This three-part article series was originally a talk given at the Questions on Doctrine 50th Anniversary Conference at Andrews University, Berrien Springs, MI (October 24–27, 2007).
This week continues my reflections on the history and theology of Seventh-day Adventism. Last week, I briefly highlighted my own involvement in studying Adventism and the viewpoint of my late boss and mentor Dr. Walter Martin, an evangelical counter-cult specialist and advocate for Adventism’s inclusion in the Christian body.
Adventist Theological Development
One of the most intriguing features about Seventh-day Adventism is that, unlike Mormonism, Christian Science, and Jehovah’s Witnesses, the Adventist movement has shifted toward historic Christian and biblical orthodoxy. Some contemporary Seventh-day Adventists would no doubt be aghast to discover that their church was once widely considered (at least in conservative evangelical circles) a theological cult. A liberal Adventist scholar once even scolded Martin and me for making judgments about his church’s orthodoxy.
However, theologically speaking, the Adventist pioneers made some very bold claims that according to Scripture must be tested for their compatibility with biblical faith (Galatians 1:6–9; 1 Thessalonians 5:21; 1 John 4:1–4; Jude 3). These early Adventists proclaimed to be “a special people, with a special message, for a special time!” They also declared themselves to be the “remnant church” that uniquely kept the commandments of God. In addition, they asserted that God was providing unique guidance to the early Adventists through the prophetic voice of Ellen G. White.
However, closer historical and theological examinations reveal that the beliefs that coalesced to form primitive Seventh-day Adventism, in the wake of the failed Millerite movement, were far from biblically orthodox. Their early views (though hardly unified and systematic) reflected a non- or anti-Trinitarian view of God, a semi-Arian Christology, a message of restorationism, and a strongly legalistic understanding of the gospel. From the standpoint of historic Christian or creedal orthodoxy, the primitive Adventist movement was a cultic movement or a heretical sect in its basic theology. Several present-day Adventist scholars have documented that these sub-Christian doctrinal views were present, if not prominent, at various stages within early Adventist history.1
And yet, the next century saw Adventism’s doctrinal views undergo analysis and change. White apparently played an important, if not critical, role in helping the Adventist church move toward theological orthodoxy. Adventism has ultimately embraced a fully Trinitarian theology with an orthodox understanding of the person and nature of Christ and a belief that Christ’s righteousness in the atonement is granted to the believer through faith alone.2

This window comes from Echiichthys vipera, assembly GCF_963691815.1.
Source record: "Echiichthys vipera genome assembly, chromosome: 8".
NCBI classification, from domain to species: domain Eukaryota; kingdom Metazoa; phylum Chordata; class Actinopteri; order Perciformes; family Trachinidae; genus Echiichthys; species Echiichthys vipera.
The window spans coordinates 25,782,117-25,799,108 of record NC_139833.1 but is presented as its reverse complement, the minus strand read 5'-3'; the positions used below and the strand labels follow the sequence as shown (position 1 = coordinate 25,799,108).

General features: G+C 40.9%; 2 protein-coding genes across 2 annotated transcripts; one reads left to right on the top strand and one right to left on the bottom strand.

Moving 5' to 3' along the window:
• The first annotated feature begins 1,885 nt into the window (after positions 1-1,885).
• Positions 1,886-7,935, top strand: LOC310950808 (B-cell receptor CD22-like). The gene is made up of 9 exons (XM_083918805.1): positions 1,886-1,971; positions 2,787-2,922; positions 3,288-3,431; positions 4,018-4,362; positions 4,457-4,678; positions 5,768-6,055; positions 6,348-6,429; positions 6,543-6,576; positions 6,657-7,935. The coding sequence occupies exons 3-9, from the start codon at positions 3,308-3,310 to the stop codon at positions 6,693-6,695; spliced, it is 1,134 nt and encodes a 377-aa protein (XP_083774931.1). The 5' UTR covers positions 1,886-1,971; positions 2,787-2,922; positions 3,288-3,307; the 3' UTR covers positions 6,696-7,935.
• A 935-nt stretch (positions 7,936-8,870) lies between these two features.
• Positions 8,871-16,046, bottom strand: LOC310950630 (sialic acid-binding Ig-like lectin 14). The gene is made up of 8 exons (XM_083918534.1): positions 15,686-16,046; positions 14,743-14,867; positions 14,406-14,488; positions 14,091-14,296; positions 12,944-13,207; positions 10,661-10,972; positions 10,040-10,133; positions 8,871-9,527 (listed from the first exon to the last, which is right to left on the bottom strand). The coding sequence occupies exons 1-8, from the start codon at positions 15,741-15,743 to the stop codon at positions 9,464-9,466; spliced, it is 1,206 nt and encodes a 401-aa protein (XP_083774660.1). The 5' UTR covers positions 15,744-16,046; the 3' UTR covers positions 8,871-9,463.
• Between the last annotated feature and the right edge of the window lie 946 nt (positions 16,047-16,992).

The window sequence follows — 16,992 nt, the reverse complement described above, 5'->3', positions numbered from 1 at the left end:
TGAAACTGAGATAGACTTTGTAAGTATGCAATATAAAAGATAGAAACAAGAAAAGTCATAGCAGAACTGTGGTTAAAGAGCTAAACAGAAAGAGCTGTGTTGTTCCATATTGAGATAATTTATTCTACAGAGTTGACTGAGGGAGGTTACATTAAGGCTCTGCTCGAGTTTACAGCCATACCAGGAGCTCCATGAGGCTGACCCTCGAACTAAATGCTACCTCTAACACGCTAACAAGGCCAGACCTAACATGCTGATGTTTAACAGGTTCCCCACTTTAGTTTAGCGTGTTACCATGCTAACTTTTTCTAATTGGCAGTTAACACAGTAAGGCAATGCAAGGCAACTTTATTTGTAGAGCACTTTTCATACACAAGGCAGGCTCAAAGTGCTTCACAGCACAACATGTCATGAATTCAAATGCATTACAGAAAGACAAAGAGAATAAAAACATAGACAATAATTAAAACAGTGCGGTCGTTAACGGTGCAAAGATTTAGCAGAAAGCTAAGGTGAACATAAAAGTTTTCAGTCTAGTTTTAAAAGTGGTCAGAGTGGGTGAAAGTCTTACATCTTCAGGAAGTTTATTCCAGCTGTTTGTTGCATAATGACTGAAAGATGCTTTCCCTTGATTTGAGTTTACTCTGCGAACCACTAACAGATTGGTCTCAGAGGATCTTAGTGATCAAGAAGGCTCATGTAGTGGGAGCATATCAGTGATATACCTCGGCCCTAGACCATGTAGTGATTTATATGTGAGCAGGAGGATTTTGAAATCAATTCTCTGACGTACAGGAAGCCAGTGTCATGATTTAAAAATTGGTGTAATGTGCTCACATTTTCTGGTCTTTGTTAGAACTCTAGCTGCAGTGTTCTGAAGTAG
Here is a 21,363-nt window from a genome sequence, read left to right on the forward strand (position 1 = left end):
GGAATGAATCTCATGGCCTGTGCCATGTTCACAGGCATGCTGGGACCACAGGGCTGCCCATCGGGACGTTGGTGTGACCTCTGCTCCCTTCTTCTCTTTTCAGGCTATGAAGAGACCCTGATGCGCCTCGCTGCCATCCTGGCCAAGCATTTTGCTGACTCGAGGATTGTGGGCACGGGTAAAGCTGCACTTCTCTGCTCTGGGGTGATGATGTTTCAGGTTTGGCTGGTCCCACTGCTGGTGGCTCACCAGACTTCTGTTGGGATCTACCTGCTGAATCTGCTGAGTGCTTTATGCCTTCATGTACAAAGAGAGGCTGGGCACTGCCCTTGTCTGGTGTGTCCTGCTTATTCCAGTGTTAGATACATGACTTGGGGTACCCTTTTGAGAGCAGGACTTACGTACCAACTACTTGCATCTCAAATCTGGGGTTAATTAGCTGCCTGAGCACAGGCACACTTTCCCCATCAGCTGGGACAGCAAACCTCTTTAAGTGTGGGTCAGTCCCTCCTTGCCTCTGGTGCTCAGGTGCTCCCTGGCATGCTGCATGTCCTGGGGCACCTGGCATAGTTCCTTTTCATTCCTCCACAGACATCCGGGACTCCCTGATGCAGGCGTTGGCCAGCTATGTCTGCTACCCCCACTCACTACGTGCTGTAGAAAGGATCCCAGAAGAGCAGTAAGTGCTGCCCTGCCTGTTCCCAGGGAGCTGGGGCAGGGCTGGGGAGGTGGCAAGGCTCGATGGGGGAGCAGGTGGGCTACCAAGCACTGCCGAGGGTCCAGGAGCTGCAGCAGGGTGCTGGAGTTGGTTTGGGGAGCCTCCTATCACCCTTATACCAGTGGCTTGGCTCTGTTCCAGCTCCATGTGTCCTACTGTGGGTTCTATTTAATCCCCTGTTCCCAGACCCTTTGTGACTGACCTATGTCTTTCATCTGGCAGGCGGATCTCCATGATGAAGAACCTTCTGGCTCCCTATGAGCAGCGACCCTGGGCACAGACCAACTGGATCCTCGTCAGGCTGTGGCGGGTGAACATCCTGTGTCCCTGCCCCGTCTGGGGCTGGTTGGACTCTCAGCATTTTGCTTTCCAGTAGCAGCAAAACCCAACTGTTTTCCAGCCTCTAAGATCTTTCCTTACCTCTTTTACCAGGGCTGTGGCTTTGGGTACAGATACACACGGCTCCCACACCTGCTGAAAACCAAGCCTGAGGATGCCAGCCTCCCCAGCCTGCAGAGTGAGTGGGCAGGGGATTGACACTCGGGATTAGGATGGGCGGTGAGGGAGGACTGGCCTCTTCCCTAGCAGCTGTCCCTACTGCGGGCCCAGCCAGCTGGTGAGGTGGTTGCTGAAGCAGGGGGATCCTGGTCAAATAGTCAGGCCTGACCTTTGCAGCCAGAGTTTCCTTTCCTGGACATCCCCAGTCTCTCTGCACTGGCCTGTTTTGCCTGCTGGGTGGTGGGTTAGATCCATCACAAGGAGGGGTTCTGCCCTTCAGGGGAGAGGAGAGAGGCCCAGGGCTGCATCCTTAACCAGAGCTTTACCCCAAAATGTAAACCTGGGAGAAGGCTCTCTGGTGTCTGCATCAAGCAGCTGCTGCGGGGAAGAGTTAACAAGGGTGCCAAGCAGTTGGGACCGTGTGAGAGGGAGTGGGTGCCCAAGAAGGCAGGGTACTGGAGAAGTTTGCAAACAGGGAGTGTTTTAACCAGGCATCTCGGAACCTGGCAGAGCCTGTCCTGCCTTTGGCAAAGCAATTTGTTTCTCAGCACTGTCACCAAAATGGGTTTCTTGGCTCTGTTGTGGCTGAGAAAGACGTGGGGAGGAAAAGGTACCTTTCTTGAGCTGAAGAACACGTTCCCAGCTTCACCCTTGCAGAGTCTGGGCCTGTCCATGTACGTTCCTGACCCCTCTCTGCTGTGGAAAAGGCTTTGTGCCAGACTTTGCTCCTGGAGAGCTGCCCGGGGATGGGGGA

This movement toward historic Christianity on the part of White and Seventh-day Adventism sets them apart from the heretical sects of the nineteenth century. Joseph Smith, Mary Baker Eddy, and Charles Russell were leaders of religious movements that repudiated historic Christianity. They desired to implement a heretical restorationism accompanied by a replacement prophet and often a new text of scripture.
Walter Martin saw a stark contrast between those cults and White and Adventist theology in his research of the religious movements of nineteenth century America. While he rejected White’s prophetic claims, Martin viewed her—unlike Smith, Eddy, and Russell—as a genuine Christian believer. And while I do not accept White’s claim to have the spirit of prophecy, I do believe she, at minimum, had some good biblical and theological instincts.
Martin’s conviction remains my own—that one cannot be a true Jehovah’s Witness, Mormon, or Christian Scientist and be a practicing Christian in the biblical sense of the word. Those sects proclaim a different God, a different Christ, and a different gospel (2 Corinthians 11:4; Galatians 1:6–9). But it is possible to be a Seventh-day Adventist and a true follower of Jesus Christ despite certain distinctive Adventist doctrines that most evangelical Protestants respectfully consider unbiblical. I think many Adventist scholars would return the favor and say something similar about me and my conservative Reformed theological views.
Next week I’ll conclude this series on Seventh-day Adventism with a look at evangelical-Adventist dialogues of the 1950s.
1. See the explanatory note in George R. Knight, ed., Seventh-day Adventists Answer Questions on Doctrine, annotated ed., (Berrien Springs, MI: Andrews University Press, 2003), 44–46n10; Malcolm Bull and Keith Lockhart, Seeking a Sanctuary: Seventh-day Adventism and the American Dream, 2nd ed. (Bloomington, IN: Indiana University Press, 2007), 69.
2. See Richard W. Schwarz, “The Perils of Growth, 1886–1905,” in Adventism in America, ed. Gary Land (Grand Rapids: Wm. B. Eerdmans, 1986), 109; See also the explanatory note in Knight, Questions on Doctrine, 44–46n10.